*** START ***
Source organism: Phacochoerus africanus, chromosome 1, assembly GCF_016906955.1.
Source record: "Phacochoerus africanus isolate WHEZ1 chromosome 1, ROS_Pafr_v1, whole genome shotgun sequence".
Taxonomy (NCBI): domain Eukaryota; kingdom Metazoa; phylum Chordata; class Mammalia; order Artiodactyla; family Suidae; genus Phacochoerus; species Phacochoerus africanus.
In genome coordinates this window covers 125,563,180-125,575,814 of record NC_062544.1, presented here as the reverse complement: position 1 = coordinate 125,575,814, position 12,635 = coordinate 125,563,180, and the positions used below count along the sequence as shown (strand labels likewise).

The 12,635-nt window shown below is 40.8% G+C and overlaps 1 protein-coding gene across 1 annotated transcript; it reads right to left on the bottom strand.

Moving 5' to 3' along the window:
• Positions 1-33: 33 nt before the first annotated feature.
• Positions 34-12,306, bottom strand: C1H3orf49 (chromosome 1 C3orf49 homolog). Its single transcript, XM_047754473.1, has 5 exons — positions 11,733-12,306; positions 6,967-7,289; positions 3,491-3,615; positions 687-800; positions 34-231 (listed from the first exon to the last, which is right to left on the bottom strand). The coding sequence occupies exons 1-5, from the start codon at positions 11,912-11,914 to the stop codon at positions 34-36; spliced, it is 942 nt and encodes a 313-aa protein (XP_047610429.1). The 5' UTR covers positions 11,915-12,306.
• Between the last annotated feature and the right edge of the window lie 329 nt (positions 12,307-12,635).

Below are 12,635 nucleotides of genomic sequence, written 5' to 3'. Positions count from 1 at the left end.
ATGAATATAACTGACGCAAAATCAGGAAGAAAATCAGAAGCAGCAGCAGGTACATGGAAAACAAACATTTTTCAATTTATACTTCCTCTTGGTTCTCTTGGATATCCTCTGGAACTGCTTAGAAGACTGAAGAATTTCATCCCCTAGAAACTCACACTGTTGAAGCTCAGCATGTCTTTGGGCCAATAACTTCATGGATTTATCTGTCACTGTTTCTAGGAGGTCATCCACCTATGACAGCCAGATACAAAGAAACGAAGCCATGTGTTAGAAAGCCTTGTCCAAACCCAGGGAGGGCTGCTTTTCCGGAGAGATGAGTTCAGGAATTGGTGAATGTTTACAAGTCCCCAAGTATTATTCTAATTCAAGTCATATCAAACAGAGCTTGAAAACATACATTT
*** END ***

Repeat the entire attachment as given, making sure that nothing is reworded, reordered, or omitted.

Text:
Source organism: Phacochoerus africanus, chromosome 1, assembly GCF_016906955.1.
Source record: "Phacochoerus africanus isolate WHEZ1 chromosome 1, ROS_Pafr_v1, whole genome shotgun sequence".
Taxonomy (NCBI): domain Eukaryota; kingdom Metazoa; phylum Chordata; class Mammalia; order Artiodactyla; family Suidae; genus Phacochoerus; species Phacochoerus africanus.
In genome coordinates this window covers 125,563,180-125,575,814 of record NC_062544.1, presented here as the reverse complement: position 1 = coordinate 125,575,814, position 12,635 = coordinate 125,563,180, and the positions used below count along the sequence as shown (strand labels likewise).

The 12,635-nt window shown below is 40.8% G+C and overlaps 1 protein-coding gene across 1 annotated transcript; it reads right to left on the bottom strand.

Moving 5' to 3' along the window:
• Positions 1-33: 33 nt before the first annotated feature.
• Positions 34-12,306, bottom strand: C1H3orf49 (chromosome 1 C3orf49 homolog). Its single transcript, XM_047754473.1, has 5 exons — positions 11,733-12,306; positions 6,967-7,289; positions 3,491-3,615; positions 687-800; positions 34-231 (listed from the first exon to the last, which is right to left on the bottom strand). The coding sequence occupies exons 1-5, from the start codon at positions 11,912-11,914 to the stop codon at positions 34-36; spliced, it is 942 nt and encodes a 313-aa protein (XP_047610429.1). The 5' UTR covers positions 11,915-12,306.
• Between the last annotated feature and the right edge of the window lie 329 nt (positions 12,307-12,635).

Below are 12,635 nucleotides of genomic sequence, written 5' to 3'. Positions count from 1 at the left end.
ATGAATATAACTGACGCAAAATCAGGAAGAAAATCAGAAGCAGCAGCAGGTACATGGAAAACAAACATTTTTCAATTTATACTTCCTCTTGGTTCTCTTGGATATCCTCTGGAACTGCTTAGAAGACTGAAGAATTTCATCCCCTAGAAACTCACACTGTTGAAGCTCAGCATGTCTTTGGGCCAATAACTTCATGGATTTATCTGTCACTGTTTCTAGGAGGTCATCCACCTATGACAGCCAGATACAAAGAAACGAAGCCATGTGTTAGAAAGCCTTGTCCAAACCCAGGGAGGGCTGCTTTTCCGGAGAGATGAGTTCAGGAATTGGTGAATGTTTACAAGTCCCCAAGTATTATTCTAATTCAAGTCATATCAAACAGAGCTTGAAAACATACATTT